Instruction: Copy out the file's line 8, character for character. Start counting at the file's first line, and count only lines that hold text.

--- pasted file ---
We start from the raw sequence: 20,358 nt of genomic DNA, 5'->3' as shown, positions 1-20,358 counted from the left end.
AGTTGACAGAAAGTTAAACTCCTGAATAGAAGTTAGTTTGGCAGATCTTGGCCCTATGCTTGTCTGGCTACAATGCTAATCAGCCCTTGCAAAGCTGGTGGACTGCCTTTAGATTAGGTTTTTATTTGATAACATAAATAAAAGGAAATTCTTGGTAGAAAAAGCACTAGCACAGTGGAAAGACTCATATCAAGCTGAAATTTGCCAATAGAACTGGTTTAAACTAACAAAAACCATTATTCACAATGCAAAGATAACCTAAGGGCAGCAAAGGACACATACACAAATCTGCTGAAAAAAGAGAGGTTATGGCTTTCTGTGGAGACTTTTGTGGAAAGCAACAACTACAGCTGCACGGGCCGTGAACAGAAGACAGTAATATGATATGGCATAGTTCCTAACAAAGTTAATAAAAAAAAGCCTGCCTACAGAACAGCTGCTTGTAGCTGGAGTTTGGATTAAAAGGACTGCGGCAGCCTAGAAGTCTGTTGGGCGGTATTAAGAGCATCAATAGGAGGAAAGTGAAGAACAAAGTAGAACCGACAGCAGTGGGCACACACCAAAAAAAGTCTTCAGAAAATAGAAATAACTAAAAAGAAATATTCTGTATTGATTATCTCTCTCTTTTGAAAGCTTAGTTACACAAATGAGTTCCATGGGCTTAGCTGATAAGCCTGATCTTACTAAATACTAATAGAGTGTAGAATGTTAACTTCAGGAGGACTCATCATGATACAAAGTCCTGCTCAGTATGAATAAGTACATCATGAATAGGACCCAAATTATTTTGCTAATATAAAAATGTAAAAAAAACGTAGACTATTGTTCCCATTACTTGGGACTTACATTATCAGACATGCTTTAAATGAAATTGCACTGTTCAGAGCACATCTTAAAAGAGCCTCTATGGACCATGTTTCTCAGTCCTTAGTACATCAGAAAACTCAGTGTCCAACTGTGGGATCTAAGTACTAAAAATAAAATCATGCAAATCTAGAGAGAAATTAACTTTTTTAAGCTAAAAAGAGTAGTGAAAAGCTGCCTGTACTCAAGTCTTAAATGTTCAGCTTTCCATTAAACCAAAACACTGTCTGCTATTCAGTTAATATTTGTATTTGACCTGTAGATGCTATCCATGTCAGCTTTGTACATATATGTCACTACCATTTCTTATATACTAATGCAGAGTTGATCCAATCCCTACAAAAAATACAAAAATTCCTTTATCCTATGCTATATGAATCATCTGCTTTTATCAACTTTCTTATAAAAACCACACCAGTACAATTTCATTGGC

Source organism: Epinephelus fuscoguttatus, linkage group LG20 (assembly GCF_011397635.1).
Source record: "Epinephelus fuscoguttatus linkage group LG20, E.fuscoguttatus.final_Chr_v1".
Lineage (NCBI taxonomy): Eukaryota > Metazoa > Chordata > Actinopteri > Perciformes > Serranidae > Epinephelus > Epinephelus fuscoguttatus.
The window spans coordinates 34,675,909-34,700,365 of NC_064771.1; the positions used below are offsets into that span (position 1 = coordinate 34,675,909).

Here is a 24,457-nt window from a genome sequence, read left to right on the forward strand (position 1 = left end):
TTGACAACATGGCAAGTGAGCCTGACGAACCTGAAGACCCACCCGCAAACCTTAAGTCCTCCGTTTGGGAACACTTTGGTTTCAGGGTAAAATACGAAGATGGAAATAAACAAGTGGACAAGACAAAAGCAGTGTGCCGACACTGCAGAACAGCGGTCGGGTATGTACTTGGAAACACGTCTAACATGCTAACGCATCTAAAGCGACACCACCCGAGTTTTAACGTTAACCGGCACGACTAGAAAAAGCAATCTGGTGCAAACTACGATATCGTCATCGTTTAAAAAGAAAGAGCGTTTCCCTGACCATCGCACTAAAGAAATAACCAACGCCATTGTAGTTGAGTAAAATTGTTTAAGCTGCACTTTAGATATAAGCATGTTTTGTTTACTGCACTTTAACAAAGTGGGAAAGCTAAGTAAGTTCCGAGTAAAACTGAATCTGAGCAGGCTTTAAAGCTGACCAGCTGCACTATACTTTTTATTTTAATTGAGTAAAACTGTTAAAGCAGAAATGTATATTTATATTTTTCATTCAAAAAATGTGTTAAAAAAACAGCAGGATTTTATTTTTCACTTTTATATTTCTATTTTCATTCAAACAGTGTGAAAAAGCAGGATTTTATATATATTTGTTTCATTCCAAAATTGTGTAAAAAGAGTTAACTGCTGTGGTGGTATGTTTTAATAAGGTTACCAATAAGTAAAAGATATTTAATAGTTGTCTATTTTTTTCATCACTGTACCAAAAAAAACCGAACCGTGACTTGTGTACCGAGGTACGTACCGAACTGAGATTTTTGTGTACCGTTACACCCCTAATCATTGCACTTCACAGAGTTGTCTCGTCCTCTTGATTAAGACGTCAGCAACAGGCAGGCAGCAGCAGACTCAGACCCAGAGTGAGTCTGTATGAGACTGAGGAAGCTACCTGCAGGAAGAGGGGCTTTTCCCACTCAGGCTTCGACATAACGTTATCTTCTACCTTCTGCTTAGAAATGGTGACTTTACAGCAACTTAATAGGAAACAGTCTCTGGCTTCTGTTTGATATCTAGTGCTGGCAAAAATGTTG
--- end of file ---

TTGACAACATGGCAAGTGAGCCTGACGAACCTGAAGACCCACCCGCAAACCTTAAGTCCTCCGTTTGGGAACACTTTGGTTTCAGGGTAAAATACGAAGATGGAAATAAACAAGTGGACAAGACAAAAGCAGTGTGCCGACACTGCAGAACAGCGGTCGGGTATGTACTTGGAAACACGTCTAACATGCTAACGCATCTAAAGCGACACCACCCGAGTTTTAACGTTAACCGGCACGACTAGAAAAAGCAATCTGGTGCAAACTACGATATCGTCATCGTTTAAAAAGAAAGAGCGTTTCCCTGACCATCGCACTAAAGAAATAACCAACGCCATTGTAGTTGAGTAAAATTGTTTAAGCTGCACTTTAGATATAAGCATGTTTTGTTTACTGCACTTTAACAAAGTGGGAAAGCTAAGTAAGTTCCGAGTAAAACTGAATCTGAGCAGGCTTTAAAGCTGACCAGCTGCACTATACTTTTTATTTTAATTGAGTAAAACTGTTAAAGCAGAAATGTATATTTATATTTTTCATTCAAAAAATGTGTTAAAAAAACAGCAGGATTTTATTTTTCACTTTTATATTTCTATTTTCATTCAAACAGTGTGAAAAAGCAGGATTTTATATATATTTGTTTCATTCCAAAATTGTGTAAAAAGAGTTAACTGCTGTGGTGGTATGTTTTAATAAGGTTACCAATAAGTAAAAGATATTTAATAGTTGTCTATTTTTTTCATCACTGTACCAAAAAAAACCGAACCGTGACTTGTGTACCGAGGTACGTACCGAACTGAGATTTTTGTGTACCGTTACACCCCTAATCATTGCACTTCACAGAGTTGTCTCGTCCTCTTGATTAAGACGTCAGCAACAGGCAGGCAGCAGCAGACTCAGACCCAGAGTGAGTCTGTATGAGACTGAGGAAGCTACCTGCAGGAAGAGGGGCTTTTCCCACTCAGGCTTCGACATAACGTTATCTTCTACCTTCTGCTTAGAAATGGTGACTTTACAGCAACTTAATAGGAAACAGTCTCTGGCTTCTGTTTGATATCTAGTGCTGGCAAAAATGTTG